Changing resident test ordering behavior: a multilevel intervention to decrease laboratory utilization at an academic medical center

Am J Med Qual. Jan-Feb 2015;30(1):81-7. doi: 10.1177/1062860613517502. Epub 2014 Jan 17.


Hospital laboratory test volume is increasing, and overutilization contributes to errors and costs. Efforts to reduce laboratory utilization have targeted aspects of ordering behavior, but few have utilized a multilevel collaborative approach. The study team partnered with residents to reduce unnecessary laboratory tests and associated costs through multilevel interventions across the academic medical center. The study team selected laboratory tests for intervention based on cost, volume, and ordering frequency (complete blood count [CBC] and CBC with differential, common electrolytes, blood enzymes, and liver function tests). Interventions were designed collaboratively with residents and targeted components of ordering behavior, including system changes, teaching, social marketing, academic detailing, financial incentives, and audit/feedback. Laboratory ordering was reduced by 8% cumulatively over 3 years, saving $2 019 000. By involving residents at every stage of the intervention and targeting multiple levels simultaneously, laboratory utilization was reduced and cost savings were sustained over 3 years.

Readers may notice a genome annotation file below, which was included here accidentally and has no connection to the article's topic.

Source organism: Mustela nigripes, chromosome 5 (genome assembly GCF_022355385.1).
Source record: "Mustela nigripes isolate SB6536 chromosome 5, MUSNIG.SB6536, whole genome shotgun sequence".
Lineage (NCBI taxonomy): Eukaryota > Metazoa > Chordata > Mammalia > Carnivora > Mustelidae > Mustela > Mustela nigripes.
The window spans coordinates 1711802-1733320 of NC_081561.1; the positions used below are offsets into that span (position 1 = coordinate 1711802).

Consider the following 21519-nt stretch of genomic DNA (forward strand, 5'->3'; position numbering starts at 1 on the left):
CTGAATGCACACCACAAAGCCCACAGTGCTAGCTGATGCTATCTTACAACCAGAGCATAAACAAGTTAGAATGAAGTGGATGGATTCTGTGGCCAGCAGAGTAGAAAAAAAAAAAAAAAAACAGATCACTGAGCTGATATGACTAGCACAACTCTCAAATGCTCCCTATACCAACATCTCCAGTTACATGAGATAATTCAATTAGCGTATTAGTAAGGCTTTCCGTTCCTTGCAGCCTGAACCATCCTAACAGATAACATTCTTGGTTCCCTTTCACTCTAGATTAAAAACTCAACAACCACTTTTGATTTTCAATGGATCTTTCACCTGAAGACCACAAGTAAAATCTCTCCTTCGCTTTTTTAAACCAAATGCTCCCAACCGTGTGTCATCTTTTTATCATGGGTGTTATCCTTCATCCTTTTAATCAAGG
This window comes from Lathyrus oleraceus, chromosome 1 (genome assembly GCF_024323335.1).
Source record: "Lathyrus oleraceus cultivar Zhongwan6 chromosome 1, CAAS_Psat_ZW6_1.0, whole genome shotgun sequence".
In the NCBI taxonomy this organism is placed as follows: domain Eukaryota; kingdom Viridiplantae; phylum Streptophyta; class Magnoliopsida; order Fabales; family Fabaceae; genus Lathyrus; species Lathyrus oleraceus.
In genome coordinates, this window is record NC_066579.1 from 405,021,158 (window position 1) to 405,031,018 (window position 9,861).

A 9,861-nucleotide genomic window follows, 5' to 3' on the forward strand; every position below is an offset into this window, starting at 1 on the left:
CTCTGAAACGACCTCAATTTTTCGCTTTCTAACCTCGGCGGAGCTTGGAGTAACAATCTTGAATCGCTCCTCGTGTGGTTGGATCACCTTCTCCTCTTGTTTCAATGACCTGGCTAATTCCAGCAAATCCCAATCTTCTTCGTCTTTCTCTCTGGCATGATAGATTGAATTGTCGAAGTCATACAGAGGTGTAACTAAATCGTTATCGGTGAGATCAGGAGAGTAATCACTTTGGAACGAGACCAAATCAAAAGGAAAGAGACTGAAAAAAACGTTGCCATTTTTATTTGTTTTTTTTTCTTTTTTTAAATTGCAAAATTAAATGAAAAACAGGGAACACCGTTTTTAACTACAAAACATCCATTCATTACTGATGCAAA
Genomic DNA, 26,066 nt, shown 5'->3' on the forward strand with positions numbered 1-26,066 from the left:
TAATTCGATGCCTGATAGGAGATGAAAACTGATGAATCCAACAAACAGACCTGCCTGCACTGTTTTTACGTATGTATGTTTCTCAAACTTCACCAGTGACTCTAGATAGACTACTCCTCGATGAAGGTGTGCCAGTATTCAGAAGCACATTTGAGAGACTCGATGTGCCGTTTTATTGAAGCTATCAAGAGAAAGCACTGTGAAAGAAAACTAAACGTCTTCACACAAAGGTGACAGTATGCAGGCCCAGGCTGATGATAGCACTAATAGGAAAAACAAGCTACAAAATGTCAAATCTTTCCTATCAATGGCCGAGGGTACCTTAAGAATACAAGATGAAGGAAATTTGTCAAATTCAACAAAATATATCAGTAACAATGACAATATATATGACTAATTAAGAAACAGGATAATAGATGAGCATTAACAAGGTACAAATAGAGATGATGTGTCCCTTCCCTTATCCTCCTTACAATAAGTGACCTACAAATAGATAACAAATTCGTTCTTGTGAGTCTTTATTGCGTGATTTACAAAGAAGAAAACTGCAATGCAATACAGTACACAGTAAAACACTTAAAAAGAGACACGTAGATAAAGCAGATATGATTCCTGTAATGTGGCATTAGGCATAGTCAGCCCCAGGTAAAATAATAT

Keywords: cost; laboratory utilization; quality improvement; resident engagement.

MeSH terms

  • Academic Medical Centers / economics
  • Academic Medical Centers / organization & administration*
  • Cooperative Behavior
  • Cost Savings
  • Feedback
  • Humans
  • Inservice Training
  • Internship and Residency / organization & administration*
  • Laboratories, Hospital / economics
  • Laboratories, Hospital / statistics & numerical data*
  • Practice Patterns, Physicians' / economics
  • Practice Patterns, Physicians' / statistics & numerical data*
  • Reimbursement, Incentive
  • Social Marketing
  • Unnecessary Procedures*